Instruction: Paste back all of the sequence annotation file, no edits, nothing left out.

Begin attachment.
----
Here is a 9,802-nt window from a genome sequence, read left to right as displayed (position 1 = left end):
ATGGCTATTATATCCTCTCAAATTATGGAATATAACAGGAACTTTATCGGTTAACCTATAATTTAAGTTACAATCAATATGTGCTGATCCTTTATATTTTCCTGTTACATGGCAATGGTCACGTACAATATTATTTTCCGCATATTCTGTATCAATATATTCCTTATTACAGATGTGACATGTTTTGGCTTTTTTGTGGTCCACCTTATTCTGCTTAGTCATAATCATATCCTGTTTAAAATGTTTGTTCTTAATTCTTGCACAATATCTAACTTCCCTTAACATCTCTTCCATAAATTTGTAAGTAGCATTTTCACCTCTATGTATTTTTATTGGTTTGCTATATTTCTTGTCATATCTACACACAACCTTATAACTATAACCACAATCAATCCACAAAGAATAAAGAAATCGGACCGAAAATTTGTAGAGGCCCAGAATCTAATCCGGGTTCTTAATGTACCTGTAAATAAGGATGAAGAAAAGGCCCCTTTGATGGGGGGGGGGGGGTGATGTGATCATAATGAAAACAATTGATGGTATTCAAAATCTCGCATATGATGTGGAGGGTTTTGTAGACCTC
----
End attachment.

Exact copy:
Here is a 9,802-nt window from a genome sequence, read left to right as displayed (position 1 = left end):
ATGGCTATTATATCCTCTCAAATTATGGAATATAACAGGAACTTTATCGGTTAACCTATAATTTAAGTTACAATCAATATGTGCTGATCCTTTATATTTTCCTGTTACATGGCAATGGTCACGTACAATATTATTTTCCGCATATTCTGTATCAATATATTCCTTATTACAGATGTGACATGTTTTGGCTTTTTTGTGGTCCACCTTATTCTGCTTAGTCATAATCATATCCTGTTTAAAATGTTTGTTCTTAATTCTTGCACAATATCTAACTTCCCTTAACATCTCTTCCATAAATTTGTAAGTAGCATTTTCACCTCTATGTATTTTTATTGGTTTGCTATATTTCTTGTCATATCTACACACAACCTTATAACTATAACCACAATCAATCCACAAAGAATAAAGAAATCGGACCGAAAATTTGTAGAGGCCCAGAATCTAATCCGGGTTCTTAATGTACCTGTAAATAAGGATGAAGAAAAGGCCCCTTTGATGGGGGGGGGGGGGTGATGTGATCATAATGAAAACAATTGATGGTATTCAAAATCTCGCATATGATGTGGAGGGTTTTGTAGACCTC